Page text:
I got the call from the radiologist at midday, just as I was about to start my third case in the OR. He called my cellphone directly, unusual for a routine study.

“I just looked at Mr. K’s abdominal x-rays and there’s a surgical needle in the left lower quadrant, right at the level of the anterior iliac wing. Is that something you knew about?”

I got a sick feeling in the pit of my stomach. “No, I didn’t. He had a complex ventral hernia repair two days ago, and we had to lyse some intrabdominal adhesions that were stuck to the hernia sac. I got the x-ray to rule out free air because he had a slight bump in his white count.”

“Well, there’s definitely a curved needle there, either in the peritoneum or in the muscle along the flank.”

Retained foreign body is the technical term used for something that was inadvertently left inside a patient after surgery. Needles and sponges are the most common things that get lost, but even large instruments have been left inside people.

It shouldn’t happen, and despite some misguided perception, we do go to great lengths to ensure that it doesn’t. CMS, the Center for Medicare and Medicaid Services, designates retained foreign bodies as “Never Events,” meaning it should never occur and CMS will not reimburse hospitals for the costs associated with their removal. Leaving aside the rather insulting implication that operating rooms and surgeons don’t take this seriously without some monetary penalty attached to it, the term ‘never event’ is a goal to be sought, but not one that is completely obtainable. We have had systems in place to try to prevent this type of thing for longer than I have been a surgeon and still things get left behind. Part of the reason is human error. Despite checklists, protocols, and honest, earnest effort, sometimes things go wrong. People have been known to make the same counting error repeatedly, like the arithmetic problem you solve incorrectly several times in a row until the teacher points it out to you. Sometimes, it can be put down to desperate situations in a trauma or acute surgical emergency where there just isn’t time to do a good count. Even doing an intraoperative x-ray before closing doesn’t always ensure that something wasn’t left inside. Recently attaching RFID chips to sponges and instruments has been proposed, but that proposal relies on an x-ray lo locate the object once the RFID chip has alerted in a general area.

I have been directly involved in three retained foreign body incidents in my career, none where I was the surgeon responsible (thank God), and in each, there was documentation of at least two correct sponge and needle counts during the case.

I have reviewed several more of these as a peer reviewer or as an expert witness and have seen only one instance of a surgeon demonstrating a cavalier disregard of the correct counting procedures. In one case, the surgeon even got an intraoperative x-ray because she doubted the count and the radiologist missed the retained sponge despite the radiopaque marking strip attached to it. No system can be absolutely foolproof every time, but we do try.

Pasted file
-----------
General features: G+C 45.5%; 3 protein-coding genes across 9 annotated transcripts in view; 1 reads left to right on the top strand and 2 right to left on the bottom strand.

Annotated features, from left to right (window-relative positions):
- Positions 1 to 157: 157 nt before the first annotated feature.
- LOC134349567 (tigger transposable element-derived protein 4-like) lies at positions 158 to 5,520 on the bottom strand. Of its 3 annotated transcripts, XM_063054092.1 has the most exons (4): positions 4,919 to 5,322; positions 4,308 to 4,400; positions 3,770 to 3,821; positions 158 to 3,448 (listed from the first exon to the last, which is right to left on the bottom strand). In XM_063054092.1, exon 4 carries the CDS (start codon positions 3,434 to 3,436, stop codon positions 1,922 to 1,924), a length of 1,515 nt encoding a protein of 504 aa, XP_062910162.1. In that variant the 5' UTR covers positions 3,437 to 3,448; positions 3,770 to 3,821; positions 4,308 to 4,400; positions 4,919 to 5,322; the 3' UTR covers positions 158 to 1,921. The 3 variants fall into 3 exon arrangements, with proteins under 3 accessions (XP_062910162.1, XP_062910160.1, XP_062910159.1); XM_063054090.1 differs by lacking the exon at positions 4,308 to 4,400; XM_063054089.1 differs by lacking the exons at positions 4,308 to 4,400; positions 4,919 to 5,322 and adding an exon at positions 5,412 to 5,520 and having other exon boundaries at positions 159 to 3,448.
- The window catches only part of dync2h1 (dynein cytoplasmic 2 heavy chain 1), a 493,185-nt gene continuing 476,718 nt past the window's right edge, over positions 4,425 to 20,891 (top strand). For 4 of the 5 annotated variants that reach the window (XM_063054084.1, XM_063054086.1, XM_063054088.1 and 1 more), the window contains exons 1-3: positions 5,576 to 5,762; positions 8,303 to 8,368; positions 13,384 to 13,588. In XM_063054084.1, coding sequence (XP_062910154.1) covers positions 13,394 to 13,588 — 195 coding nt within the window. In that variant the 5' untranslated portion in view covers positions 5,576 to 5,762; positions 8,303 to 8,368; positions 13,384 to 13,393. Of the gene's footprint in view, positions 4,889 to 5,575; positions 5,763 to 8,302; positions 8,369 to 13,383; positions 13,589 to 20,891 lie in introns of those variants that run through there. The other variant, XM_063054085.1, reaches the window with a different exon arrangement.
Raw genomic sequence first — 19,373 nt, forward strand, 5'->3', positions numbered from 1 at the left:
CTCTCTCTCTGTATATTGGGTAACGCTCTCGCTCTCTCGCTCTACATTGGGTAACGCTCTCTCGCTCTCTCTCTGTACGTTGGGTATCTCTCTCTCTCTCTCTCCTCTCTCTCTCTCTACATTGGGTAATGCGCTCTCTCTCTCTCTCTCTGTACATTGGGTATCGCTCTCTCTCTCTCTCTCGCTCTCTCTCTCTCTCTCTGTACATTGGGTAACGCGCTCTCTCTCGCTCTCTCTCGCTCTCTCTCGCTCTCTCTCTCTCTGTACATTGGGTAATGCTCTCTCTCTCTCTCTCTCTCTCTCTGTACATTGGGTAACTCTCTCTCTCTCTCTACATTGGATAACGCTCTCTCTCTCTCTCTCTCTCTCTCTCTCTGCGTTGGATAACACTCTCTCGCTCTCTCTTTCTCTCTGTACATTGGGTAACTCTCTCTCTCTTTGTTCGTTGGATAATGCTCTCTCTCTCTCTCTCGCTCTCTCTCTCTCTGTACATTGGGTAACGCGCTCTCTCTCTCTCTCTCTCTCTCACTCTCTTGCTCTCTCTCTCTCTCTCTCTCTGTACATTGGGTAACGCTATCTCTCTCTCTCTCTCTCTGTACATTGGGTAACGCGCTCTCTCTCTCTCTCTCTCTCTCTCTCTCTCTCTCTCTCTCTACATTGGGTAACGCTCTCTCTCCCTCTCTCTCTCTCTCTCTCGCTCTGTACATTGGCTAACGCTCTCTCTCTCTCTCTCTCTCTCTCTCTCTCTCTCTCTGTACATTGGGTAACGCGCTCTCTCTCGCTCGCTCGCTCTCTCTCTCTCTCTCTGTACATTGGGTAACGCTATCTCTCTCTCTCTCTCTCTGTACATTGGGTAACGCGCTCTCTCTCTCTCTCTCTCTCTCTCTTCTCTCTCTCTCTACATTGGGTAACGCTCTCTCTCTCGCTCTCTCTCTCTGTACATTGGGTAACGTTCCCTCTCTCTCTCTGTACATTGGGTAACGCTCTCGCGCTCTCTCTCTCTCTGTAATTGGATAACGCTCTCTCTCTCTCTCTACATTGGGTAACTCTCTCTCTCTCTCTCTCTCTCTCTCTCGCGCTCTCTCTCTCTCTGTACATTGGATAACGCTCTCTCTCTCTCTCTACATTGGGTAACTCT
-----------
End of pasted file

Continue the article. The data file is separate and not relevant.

I delayed my third case long enough to bring up Mr. K’s x-ray on the computer and sure enough, there was a surgical needle in his left abdomen. It looked like a CT-one sized atraumatic needle, the same kind I used to sew the mesh into his fascia during the hernia repair. We had done a component separation as part of the repair and, although I didn’t recall having any problem in that part of his abdomen when I sewed in the mesh, I had dissected that area.

I finished my third case, informed the control desk that I might be adding on a case, and went to talk to Mr. K.

My face must have given me away, because as soon as I walked into his room he asked, “Is something wrong?”

“Yes, sir,” I said. “That x-ray we took today showed something unexpected.”

Before I could continue he laughed. “You found the needle, didn’t you? I thought you we going to tell me some bad news.”

“You know about it?” I asked, nonplussed.

“Sure. It’s been there since they took my kidney out back in 1982.”

I recalled that he had had an emergency nephrectomy and splenectomy for trauma in the past. In fact, it was that midline incision that had led to the hernia that I had just repaired.

“So, this isn’t new,” I said, relieved. “If it hasn’t caused any problems by now, it likely won’t.”

“That’s what the guy who left it in there told me,” Mr. K said. “He told me about it right away and said he could take it out once I’d recovered from the emergency surgery. It’s supposedly in the muscle by where my kidney used to be. I didn’t want any more surgery, and he said it wouldn’t cause harm as long as it didn’t move. We got x-rays for a few years until I just forgot about it.”

We both had a brief laugh at my panic and he went on to recover without further incident. I can’t say I’ve changed my practice as a result, but I never moan or complain about a closing count delaying the case and whenever we get an x-ray because of a confused count, I make sure to review those images myself before finishing the operation. The potential cost is just too high.


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  • Bruce Davis

    Bruce Davis, MD, is a Mesa AZ based general and trauma surgeon. He finished medical school at the University of Illinois College of Medicine in Chicago way back in the 1970’s and did his surgical residency at Bethesda Naval Hospital.